Portland City Manager Jon Jennings ordered a brick bearing his name to be removed from the site of a memorial to fallen firefighters, amid an ongoing feud over the city budget.

Portland City Manager Jon Jennings Derek Davis/Staff Photographer

Jennings said in a radio interview Wednesday morning that his order was given to the fire chief in response to a “political campaign” waged by the union in opposition to a budget proposal to decommission a fire engine on Munjoy Hill and assign those firefighters to other roles in the department.

Firefighter union President Chris Thomson publicly opposed the move in front of the City Council and firefighters knocked on doors and dropped fliers throughout Munjoy Hill ahead of the council vote. Saving Engine 1 became a rallying cry for activists calling on the city to pass a “moral budget.”

Jennings was asked about the feud and his order to remove the brick during an interview Wednesday on WLOB radio. Jennings said the brick was placed in the plaza after he raised more than $20,000 as the president of the Maine Red Claws to help finance the memorial. The inscription on the brick says “special thanks Jon Jennings,”

The $30,000 memorial had been 15 years in the making before being unveiled in 2012. The tall slab of Indian black granite next to Central Station lists the names 20 firefighters who have died in the line of duty. It rests at the end of the brick plaza.

Jennings said his order to remove his brick had nothing to do with the names on the memorial or the rank-and-file members of the Portland Fire Department.


“This had to do everything with what I saw as something that was beneath our responsibility as city employees to go out and incite fear in people and cause a great deal of anxiety in our community,” Jennings said. “My commitment to the Fire Department is complete and total. … My problem really rests with the union and the leadership of the union.”

Thomson, president of the Local 740, which represents about 226 firefighters, alerted local news outlets Tuesday about the impending  brick removal. That night, News Center Maine (WCSH/WLBZ) reported that city workers decided not to remove the brick due to the presence of TV cameras.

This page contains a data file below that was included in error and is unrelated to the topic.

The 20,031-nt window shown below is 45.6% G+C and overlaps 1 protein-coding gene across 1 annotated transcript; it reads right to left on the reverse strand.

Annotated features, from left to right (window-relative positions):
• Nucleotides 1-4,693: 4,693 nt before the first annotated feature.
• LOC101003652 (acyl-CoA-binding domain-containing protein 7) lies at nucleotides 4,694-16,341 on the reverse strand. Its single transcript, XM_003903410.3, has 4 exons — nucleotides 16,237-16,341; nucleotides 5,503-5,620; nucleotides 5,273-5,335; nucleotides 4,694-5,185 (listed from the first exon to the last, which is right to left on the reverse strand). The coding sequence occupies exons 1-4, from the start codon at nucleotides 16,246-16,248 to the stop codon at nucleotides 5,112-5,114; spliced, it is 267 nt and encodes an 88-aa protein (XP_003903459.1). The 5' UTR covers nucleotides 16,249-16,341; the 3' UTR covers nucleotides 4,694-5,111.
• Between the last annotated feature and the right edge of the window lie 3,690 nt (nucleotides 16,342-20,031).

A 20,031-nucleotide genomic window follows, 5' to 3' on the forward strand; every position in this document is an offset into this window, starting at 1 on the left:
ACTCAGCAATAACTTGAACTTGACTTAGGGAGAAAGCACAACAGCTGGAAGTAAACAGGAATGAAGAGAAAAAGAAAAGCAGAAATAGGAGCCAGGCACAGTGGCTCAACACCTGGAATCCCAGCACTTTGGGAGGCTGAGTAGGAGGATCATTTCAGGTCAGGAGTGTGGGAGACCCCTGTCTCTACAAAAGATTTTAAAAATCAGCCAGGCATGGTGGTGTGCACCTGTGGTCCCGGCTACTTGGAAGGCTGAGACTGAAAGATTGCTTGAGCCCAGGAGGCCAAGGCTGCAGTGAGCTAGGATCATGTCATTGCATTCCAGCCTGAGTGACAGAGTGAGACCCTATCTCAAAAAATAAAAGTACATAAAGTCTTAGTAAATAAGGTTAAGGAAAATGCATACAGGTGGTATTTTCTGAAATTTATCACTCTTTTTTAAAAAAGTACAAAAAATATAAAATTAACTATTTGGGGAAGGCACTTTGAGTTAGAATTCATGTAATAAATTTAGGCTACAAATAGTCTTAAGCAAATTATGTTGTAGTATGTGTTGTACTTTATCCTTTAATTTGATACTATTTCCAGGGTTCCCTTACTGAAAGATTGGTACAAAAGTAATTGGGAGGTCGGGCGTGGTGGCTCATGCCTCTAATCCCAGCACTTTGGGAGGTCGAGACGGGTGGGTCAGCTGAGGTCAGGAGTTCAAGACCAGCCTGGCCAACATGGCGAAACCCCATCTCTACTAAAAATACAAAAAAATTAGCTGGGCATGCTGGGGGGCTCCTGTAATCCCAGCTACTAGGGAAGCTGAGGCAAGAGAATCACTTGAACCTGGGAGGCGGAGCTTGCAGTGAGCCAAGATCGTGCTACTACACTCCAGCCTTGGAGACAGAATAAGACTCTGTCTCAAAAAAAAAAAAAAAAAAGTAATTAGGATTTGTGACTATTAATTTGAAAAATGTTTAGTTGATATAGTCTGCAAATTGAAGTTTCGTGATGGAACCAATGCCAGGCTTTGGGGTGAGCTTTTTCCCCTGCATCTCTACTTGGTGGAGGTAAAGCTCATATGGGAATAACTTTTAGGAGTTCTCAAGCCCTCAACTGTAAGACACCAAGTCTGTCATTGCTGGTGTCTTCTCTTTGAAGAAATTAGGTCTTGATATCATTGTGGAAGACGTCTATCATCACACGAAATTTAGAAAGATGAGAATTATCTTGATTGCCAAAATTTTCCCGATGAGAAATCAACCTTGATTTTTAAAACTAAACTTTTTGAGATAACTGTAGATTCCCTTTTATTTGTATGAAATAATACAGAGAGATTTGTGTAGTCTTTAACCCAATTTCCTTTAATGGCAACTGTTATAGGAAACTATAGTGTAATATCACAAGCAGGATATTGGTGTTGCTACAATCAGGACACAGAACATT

The brick was still a part of the memorial Wednesday afternoon. It’s unclear whether it will be removed. Jennings said Wednesday he doesn’t really care.

Engine 1 was decommissioned on July 1. The Munjoy Hill Fire Station’s Facebook page memorialized the occasion with a series of posts, including a photo of Engine 1 with the words “DECOMMISSIONED” stamped across it in red lettering.

The station remains open with a ladder truck and an ambulance. And the 12 firefighters assigned to Engine 1 were reassigned to other tasks, including to administrative support for EMS billing and a labor pool to cover leaves of absence and reduce overtime costs.

City Manager Jon Jennings’ budget for the coming year calleds for Engine 1 at the Portland Fire Department’s Munjoy Hill station to be decommissioned. Firefighters and residents opposed that change. Ben McCanna/Staff Photographer

Thomson said he doesn’t understand why Jennings is so upset. The union had presented an alternative plan to reduce overtime by hiring more firefighters, which they said would save the city $500,000. But they never got the chance to sit down with city finance staff and the fire chief to see if they were right.


“I don’t think the Fire Department said anything that was negative or fear-mongering,” Thomson said.

The tensions between Jennings and the union also come on the heels of City Council’s approval of a one-year contract. The two sides are expected to begin negotiations on another contract in the coming months.

Jennings and Thomson touted their relationship after agreeing to a contract in 2016. A four-year deal was reached after a two-year stalemate that began before each took their leadership positions.

Before supporting the manager’s budget in May, City Councilor Nicholas Mavodones described Thomson as a “class act” and a “standup guy who advocated well for his membership.” At a subsequent meeting, Mavodones alluded to the lingering tensions between Jennings and Thomson.

“A one-year contract is often a bridge to a longer contract,” Mavodones said on June 3. “With the exception of a bit of a hiccup we’ve had from a relationship perspective – and some would say it was more than a hiccup during the budget process – we have had very good relations with the city manager’s leadership and the leadership of the fire union.”

He added, hopefully, “I’m sure that will continue as this successor agreement is negotiated.”

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